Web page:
The Camino de Santiago is a reminder that Life is a pilgrimage and we are all walking our individual paths, whether we are conscious of it or not.
But somehow a formalised event like the Camino – the Way of St James – brings everything into sharper focus and intensifies the experience, whatever shape or form that takes for us, be it a deeper spiritual awakening or simply quiet time out from normal routines.
The Camino has been likened to ‘a moving Findhorn’ and equally Findhorn could be described as a Camino, the outer and inner journey leading participants to exciting places they’ve never been before. It is totally absorbing, sometimes deeply challenging, often inspirational and always changing.
Each time I return I re-examine what exactly Findhorn means for me. Is it a spiritual community, a celebrated ecovillage, an international centre for holistic learning or simply a state of consciousness? The Findhorn experiment manages to be all these things as it goes about the business of inspiring and demonstrating new ways of living for a peaceful and sustainable world.
It is a place of transformation where residents and visitors alike are encouraged to foster profound personal change; seed new ideas and birth practical projects to meet the worldwide challenges and opportunities of our times. It was here in this open-hearted community that I resolved to walk the world with a message. And here that I reaffirm commitments to helping make a difference however I’m able.
My Camino experience in France and Spain was richly rewarding and I looked forward to sharing it with friends back at Findhorn, feeling my spirits soaring as I got closer. And Nature was putting on a show as only she can, a succession of perfect sunny autumn days holding out for my return and somehow compensating for a summer that failed to materialise this year in the north of Scotland.
Matching the beauty was the warm welcome from the gardening team; one describing a meditation in which he’d seen me stepping into a tree of light which spread its branches and roots until they entirely encircled the Earth. I loved that image of being one with the natural world and appreciate it’s something all Findhorn gardeners strive for.
Arriving at the offices of the Communications Department where I’ve spent much of my time in the community I was again enthusiastically greeted although I’d only been away a few weeks and had kept in touch with blogs and occasional emails. There is such generosity of spirit here!
Now I had the chance to integrate the Camino and Findhorn experiences and I was determined to maintain the magic and mystique of both, deciding that because the days are shortening dramatically (it’s dark before 5pm) I’d be outside extra early to celebrate the birth of each new day.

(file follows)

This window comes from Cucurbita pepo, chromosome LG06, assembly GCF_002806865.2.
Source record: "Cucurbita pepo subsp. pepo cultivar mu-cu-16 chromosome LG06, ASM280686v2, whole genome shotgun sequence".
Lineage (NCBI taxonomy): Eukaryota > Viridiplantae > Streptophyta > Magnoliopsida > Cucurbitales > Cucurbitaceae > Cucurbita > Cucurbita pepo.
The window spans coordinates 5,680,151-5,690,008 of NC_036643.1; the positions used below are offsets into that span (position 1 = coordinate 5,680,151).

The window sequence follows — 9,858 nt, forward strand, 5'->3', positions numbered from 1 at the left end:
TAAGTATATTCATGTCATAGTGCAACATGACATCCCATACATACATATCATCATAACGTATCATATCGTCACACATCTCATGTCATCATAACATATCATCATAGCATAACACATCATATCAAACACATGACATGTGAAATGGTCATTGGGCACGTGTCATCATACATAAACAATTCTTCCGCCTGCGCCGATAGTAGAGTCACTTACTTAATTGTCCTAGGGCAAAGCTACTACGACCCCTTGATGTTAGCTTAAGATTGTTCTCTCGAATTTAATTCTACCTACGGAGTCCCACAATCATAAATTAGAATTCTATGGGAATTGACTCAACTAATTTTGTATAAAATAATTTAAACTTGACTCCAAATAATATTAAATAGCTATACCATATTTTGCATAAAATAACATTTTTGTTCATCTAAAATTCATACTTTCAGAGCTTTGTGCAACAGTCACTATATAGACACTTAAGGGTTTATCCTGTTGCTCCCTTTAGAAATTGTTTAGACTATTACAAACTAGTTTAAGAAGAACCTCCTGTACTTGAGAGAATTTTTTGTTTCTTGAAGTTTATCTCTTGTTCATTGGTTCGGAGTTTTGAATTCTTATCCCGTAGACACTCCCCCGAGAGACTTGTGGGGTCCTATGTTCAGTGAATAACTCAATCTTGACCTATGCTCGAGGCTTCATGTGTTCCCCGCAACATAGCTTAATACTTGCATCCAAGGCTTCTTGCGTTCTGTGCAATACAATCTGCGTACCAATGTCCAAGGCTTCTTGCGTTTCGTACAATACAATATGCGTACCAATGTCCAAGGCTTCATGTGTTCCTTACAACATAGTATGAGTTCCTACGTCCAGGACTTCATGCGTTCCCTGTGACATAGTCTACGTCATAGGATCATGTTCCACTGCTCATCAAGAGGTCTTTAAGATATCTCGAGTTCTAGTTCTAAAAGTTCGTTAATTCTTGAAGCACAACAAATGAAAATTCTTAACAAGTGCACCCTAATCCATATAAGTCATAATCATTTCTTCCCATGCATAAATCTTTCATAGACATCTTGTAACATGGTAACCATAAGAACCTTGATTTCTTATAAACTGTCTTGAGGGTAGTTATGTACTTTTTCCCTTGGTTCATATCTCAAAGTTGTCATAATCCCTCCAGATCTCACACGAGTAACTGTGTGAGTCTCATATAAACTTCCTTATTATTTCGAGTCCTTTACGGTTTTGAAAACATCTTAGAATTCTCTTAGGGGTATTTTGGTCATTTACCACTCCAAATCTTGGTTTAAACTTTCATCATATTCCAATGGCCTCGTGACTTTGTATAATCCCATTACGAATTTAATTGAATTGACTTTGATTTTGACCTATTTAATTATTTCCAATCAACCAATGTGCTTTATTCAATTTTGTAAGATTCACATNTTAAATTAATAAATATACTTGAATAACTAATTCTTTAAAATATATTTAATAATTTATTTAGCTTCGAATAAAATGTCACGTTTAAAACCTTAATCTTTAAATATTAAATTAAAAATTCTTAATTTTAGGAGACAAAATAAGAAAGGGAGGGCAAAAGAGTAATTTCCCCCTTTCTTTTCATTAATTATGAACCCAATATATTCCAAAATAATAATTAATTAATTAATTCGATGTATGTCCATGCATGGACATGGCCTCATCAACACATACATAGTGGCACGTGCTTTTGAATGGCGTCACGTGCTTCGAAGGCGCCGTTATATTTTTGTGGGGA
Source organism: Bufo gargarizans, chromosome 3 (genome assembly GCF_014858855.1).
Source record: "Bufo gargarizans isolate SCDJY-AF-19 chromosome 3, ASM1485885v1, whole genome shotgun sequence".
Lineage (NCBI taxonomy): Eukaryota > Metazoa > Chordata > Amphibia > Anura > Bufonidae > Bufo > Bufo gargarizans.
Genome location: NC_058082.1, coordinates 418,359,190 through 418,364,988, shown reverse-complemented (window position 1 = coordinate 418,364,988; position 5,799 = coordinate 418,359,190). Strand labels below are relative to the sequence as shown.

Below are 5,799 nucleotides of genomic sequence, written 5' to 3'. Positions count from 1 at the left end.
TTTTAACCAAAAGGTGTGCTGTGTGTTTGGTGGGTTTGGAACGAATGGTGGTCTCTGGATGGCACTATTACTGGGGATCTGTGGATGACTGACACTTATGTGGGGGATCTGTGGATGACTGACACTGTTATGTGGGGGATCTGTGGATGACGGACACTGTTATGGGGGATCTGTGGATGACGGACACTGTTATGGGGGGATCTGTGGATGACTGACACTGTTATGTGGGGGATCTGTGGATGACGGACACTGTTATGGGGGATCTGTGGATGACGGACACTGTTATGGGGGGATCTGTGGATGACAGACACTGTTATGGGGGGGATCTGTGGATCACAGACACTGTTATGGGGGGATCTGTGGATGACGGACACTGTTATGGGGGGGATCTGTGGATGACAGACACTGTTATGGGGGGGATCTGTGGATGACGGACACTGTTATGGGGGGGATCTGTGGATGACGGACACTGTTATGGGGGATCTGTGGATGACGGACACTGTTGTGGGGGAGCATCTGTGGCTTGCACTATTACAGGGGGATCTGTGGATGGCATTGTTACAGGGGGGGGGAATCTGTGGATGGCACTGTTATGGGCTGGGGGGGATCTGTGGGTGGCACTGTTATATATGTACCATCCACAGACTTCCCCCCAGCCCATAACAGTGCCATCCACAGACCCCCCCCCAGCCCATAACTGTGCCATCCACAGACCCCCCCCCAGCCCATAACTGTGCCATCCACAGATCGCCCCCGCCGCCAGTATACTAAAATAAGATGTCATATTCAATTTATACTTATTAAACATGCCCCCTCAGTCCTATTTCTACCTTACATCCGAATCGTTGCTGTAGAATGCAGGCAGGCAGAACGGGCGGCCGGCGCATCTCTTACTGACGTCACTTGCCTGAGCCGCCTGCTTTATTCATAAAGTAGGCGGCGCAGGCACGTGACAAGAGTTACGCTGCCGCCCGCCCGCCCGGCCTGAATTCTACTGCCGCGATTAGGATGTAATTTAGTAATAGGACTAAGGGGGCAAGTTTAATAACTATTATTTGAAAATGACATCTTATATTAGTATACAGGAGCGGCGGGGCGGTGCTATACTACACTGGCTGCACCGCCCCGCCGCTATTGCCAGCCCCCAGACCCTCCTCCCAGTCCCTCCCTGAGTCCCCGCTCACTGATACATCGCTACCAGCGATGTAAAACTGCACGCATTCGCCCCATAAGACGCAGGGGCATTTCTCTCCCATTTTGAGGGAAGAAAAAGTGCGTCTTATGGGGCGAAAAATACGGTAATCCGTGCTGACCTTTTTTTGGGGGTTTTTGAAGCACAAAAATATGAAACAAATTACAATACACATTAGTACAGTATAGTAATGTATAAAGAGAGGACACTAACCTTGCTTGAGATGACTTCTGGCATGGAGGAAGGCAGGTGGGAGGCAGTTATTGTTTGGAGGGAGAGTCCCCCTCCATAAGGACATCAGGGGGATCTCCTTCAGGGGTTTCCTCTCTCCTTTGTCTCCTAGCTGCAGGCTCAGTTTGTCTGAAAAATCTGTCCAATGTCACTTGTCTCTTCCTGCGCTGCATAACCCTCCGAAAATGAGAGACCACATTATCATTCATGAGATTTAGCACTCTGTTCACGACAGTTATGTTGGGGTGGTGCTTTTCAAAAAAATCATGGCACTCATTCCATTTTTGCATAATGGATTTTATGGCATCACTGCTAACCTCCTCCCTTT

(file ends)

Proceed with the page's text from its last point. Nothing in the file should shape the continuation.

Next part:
Setting off on my first morning a bright moon was there to light my way through the woods and to the beach; although Jupiter was now in a different part of the heavens and no longer pointing west, as it had done so helpfully in Spain. I was carrying my headtorch but didn’t need to flash it on to confirm the presence of yellow arrows or scallop shells pointing towards Santiago. I knew this way intimately.
Once a bat flitted past my head and moments later there was sudden heart-stopping moment when a deer exploded from the undergrowth alongside me – if it had remained motionless I’d never have known it was there!
My heartbeat gradually returned to normal as the moon led me to the water’s edge and I was soothed by the rhythm of the waves washing up onto the beach. When the tide is high it reaches all the way to a bed of pebbles at the base of the dunes and makes a most delightful sound, like an aboriginal rain-stick being inverted.
This is my favourite part of the day and I realise that it is especially important to savour every precious mild moment, knowing that the days are shortening as winter’s icy fingers fasten their grip on the land. The weeks ahead will be a time of reflection and renewal.
Hours earlier I had wakened unexpectedly and was conscious of the sound of the waves through my open window, somehow sensing that today would be memorable, although I had no idea how or why.
Then gazing out over the sea just before sunrise I had my answer: dolphins effortlessly surfed their way westwards, some only metres from the shore. I was mesmerised as never before had I been privileged to enjoy a sighting of the famous bottlenose dolphins of the Moray Firth that make up the most northerly population in the world.
Later I clicked on my computer to learn more about these amazing creatures and my home page automatically opened with Eileen Caddy’s daily guidance from her book Opening Doors Within (Findhorn Press). As always the message seemed particularly relevant:
As you expect the very best in life, you draw it to you; so start right now expecting the very best in everything and everyone, and watch the very best come about. Expect your every need to be met. Expect the answer to every problem. Expect abundance on every level.